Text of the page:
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A seaweed may belong to one of several groups of multicellular algae: the red algae, green algae, and brown algae. As these three groups are not thought to have a common multicellular ancestor, the seaweeds are a paraphyletic group. In addition, some tuft-forming bluegreen algae (Cyanobacteria) are sometimes considered as seaweeds — "seaweed" is a colloquial term and lacks a formal definition.

Seaweeds' appearance somewhat resembles non-arboreal terrestrial plants.

  • thallus: the algal body
  • lamina: a flattened structure that is somewhat leaf-like
  • sorus: spore cluster
  • fucus, air bladders: float-assist organ (on blade)
  • kelp, floats: float-assist organ (between lamina and stipe)
  • stipe: a stem-like structure, may be absent
  • holdfast: specialized basal structure providing attachment to a surface, often a rock or another alga.
  • haptera: finger-like extensions of holdfast anchoring to benthic substrate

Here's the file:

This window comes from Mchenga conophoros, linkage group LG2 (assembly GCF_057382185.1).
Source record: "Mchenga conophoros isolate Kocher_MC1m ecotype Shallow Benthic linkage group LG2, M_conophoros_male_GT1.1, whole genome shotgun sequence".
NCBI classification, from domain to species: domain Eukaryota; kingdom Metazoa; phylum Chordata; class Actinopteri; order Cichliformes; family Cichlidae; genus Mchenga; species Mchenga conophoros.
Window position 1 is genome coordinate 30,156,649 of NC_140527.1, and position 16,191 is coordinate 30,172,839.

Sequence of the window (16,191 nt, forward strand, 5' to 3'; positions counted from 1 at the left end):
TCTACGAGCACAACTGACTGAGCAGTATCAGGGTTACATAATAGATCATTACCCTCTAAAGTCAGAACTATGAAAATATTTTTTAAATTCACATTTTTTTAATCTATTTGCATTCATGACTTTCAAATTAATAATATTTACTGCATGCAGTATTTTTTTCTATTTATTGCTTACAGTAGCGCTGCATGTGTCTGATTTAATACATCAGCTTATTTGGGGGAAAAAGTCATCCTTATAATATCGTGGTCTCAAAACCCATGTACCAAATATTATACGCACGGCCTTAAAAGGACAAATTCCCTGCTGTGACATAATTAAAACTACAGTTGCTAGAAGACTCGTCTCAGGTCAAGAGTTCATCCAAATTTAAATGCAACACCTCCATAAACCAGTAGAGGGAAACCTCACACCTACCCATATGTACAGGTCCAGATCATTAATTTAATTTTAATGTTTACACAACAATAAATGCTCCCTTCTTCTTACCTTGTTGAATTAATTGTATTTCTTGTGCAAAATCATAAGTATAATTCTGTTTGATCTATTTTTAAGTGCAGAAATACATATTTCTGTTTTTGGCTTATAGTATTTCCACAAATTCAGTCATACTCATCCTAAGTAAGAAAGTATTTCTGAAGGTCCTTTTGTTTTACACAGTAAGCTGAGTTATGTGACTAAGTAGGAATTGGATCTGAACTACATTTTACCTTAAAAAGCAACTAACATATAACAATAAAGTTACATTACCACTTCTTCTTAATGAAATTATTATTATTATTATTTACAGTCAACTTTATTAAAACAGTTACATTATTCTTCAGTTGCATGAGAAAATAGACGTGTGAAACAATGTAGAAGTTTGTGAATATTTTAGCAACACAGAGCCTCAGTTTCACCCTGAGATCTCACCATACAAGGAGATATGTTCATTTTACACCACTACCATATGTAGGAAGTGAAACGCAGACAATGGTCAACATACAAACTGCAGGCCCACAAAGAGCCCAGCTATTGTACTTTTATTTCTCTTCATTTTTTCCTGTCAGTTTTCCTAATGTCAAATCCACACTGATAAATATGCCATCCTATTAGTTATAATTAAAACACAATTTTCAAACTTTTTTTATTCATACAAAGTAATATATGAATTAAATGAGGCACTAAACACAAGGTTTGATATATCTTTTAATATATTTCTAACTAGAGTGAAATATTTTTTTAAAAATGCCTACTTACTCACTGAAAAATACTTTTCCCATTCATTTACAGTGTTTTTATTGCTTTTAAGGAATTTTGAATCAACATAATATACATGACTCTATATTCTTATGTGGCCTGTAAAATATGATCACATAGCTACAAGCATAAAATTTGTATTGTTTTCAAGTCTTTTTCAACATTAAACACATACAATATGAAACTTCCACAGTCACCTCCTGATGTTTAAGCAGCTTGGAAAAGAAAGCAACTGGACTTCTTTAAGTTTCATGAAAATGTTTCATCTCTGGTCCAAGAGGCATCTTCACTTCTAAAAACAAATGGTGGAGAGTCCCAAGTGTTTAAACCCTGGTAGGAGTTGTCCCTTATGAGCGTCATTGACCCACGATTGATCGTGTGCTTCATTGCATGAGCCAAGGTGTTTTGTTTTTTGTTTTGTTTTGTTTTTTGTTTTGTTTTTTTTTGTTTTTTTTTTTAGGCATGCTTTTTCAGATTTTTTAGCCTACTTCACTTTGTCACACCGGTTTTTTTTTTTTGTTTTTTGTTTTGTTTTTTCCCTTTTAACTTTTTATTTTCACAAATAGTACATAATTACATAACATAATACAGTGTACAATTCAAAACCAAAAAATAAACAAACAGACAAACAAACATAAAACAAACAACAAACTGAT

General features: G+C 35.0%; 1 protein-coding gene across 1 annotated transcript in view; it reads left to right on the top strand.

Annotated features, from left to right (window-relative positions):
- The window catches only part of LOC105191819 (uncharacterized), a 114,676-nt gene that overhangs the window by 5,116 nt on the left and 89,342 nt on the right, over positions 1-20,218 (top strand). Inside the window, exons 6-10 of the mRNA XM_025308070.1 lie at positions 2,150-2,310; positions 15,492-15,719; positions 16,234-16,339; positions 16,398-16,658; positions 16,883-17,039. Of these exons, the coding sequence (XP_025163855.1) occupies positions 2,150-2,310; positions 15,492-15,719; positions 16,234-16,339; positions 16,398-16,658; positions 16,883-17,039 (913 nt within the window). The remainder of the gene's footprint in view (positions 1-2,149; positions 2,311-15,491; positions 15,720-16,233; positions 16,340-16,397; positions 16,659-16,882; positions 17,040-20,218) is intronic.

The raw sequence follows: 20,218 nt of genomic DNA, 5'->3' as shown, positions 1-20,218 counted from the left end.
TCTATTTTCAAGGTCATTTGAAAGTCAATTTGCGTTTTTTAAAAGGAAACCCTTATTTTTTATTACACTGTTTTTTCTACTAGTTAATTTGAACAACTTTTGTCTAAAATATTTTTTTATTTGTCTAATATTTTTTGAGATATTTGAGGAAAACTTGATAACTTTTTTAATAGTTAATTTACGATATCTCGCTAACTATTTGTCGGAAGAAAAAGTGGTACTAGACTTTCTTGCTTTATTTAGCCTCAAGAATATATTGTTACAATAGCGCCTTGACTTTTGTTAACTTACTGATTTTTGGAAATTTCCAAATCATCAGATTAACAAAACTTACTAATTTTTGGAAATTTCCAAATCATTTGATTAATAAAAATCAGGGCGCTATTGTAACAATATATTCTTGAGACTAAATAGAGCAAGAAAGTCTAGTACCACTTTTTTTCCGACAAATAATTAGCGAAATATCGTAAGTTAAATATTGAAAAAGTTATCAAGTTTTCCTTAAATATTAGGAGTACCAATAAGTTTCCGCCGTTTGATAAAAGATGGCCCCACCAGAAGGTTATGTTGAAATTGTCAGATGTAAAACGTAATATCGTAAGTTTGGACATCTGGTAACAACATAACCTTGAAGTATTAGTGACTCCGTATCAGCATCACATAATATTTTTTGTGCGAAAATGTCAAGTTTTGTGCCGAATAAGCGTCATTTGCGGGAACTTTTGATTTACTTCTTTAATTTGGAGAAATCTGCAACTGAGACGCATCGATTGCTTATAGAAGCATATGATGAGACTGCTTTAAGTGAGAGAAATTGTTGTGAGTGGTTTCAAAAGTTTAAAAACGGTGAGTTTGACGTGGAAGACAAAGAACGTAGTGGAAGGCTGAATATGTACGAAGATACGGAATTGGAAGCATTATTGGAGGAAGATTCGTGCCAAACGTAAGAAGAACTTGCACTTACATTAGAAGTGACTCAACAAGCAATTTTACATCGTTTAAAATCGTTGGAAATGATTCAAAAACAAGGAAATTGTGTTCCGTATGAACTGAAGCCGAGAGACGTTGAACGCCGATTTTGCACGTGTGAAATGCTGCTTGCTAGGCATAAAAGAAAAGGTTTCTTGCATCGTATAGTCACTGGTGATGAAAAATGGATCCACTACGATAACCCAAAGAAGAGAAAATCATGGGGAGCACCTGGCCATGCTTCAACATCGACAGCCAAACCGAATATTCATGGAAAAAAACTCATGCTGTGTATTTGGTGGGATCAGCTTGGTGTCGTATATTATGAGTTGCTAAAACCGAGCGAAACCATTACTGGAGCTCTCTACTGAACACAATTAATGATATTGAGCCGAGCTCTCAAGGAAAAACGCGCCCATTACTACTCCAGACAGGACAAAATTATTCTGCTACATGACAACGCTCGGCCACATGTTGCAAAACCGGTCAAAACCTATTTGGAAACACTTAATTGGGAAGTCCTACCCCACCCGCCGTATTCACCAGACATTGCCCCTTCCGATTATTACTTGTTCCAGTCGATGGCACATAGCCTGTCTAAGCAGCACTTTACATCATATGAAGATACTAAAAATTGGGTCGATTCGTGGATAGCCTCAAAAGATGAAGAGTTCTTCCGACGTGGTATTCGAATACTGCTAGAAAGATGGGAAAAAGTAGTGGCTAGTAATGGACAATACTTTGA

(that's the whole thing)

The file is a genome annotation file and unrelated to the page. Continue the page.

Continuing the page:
The stipe and blade are collectively known as the frond.

Two specific environmental requirements dominate seaweed ecology. These are the presence of seawater (or at least brackish water) and the presence of light sufficient to drive photosynthesis. Another common requirement is a firm attachment point. As a result, seaweeds most commonly inhabit the littoral zone and within that zone more frequently on rocky shores than on sand or shingle. Seaweeds occupy a wide range of ecological niches. The highest elevation is only wetted by the tops of sea spray, the lowest is several meters deep. In some areas, littoral seaweeds can extend several miles out to sea. The limiting factor in such cases is sunlight availability. The deepest living seaweeds are the various kelps.

A number of species such as Sargassum have adapted to a fully planktonic niche and are free-floating, depending on gas-filled sacs to maintain an acceptable depth.

Others have adapted to live in tidal rock pools. In this niche seaweeds must withstand rapidly changing temperature and salinity and even occasional drying

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